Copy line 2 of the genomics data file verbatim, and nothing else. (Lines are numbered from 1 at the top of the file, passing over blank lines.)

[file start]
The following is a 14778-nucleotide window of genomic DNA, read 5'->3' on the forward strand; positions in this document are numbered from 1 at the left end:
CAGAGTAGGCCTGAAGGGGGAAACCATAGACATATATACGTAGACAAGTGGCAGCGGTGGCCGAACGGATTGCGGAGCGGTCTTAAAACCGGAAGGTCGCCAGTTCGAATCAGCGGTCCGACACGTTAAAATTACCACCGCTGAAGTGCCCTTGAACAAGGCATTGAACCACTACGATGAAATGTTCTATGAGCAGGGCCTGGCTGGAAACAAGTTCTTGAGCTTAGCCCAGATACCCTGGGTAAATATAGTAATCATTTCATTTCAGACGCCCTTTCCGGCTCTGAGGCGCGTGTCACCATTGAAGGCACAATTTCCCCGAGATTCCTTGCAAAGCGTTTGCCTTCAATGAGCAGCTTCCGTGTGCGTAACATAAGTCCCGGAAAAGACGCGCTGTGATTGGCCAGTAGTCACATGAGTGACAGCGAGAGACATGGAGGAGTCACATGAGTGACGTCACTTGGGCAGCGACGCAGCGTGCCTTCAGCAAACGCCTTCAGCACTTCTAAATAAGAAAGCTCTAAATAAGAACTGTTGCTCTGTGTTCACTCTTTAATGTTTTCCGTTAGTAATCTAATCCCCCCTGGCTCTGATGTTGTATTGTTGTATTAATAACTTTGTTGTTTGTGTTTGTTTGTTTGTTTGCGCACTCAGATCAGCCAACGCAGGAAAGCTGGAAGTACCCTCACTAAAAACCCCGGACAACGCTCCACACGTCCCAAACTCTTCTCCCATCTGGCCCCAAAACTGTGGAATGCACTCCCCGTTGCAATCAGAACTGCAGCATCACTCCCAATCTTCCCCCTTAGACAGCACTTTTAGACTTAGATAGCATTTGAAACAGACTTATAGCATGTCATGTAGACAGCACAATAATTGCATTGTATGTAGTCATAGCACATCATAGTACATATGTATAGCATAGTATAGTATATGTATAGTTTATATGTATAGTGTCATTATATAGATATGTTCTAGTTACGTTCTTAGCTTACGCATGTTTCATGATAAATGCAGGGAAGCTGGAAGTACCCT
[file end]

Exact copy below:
CAGAGTAGGCCTGAAGGGGGAAACCATAGACATATATACGTAGACAAGTGGCAGCGGTGGCCGAACGGATTGCGGAGCGGTCTTAAAACCGGAAGGTCGCCAGTTCGAATCAGCGGTCCGACACGTTAAAATTACCACCGCTGAAGTGCCCTTGAACAAGGCATTGAACCACTACGATGAAATGTTCTATGAGCAGGGCCTGGCTGGAAACAAGTTCTTGAGCTTAGCCCAGATACCCTGGGTAAATATAGTAATCATTTCATTTCAGACGCCCTTTCCGGCTCTGAGGCGCGTGTCACCATTGAAGGCACAATTTCCCCGAGATTCCTTGCAAAGCGTTTGCCTTCAATGAGCAGCTTCCGTGTGCGTAACATAAGTCCCGGAAAAGACGCGCTGTGATTGGCCAGTAGTCACATGAGTGACAGCGAGAGACATGGAGGAGTCACATGAGTGACGTCACTTGGGCAGCGACGCAGCGTGCCTTCAGCAAACGCCTTCAGCACTTCTAAATAAGAAAGCTCTAAATAAGAACTGTTGCTCTGTGTTCACTCTTTAATGTTTTCCGTTAGTAATCTAATCCCCCCTGGCTCTGATGTTGTATTGTTGTATTAATAACTTTGTTGTTTGTGTTTGTTTGTTTGTTTGCGCACTCAGATCAGCCAACGCAGGAAAGCTGGAAGTACCCTCACTAAAAACCCCGGACAACGCTCCACACGTCCCAAACTCTTCTCCCATCTGGCCCCAAAACTGTGGAATGCACTCCCCGTTGCAATCAGAACTGCAGCATCACTCCCAATCTTCCCCCTTAGACAGCACTTTTAGACTTAGATAGCATTTGAAACAGACTTATAGCATGTCATGTAGACAGCACAATAATTGCATTGTATGTAGTCATAGCACATCATAGTACATATGTATAGCATAGTATAGTATATGTATAGTTTATATGTATAGTGTCATTATATAGATATGTTCTAGTTACGTTCTTAGCTTACGCATGTTTCATGATAAATGCAGGGAAGCTGGAAGTACCCT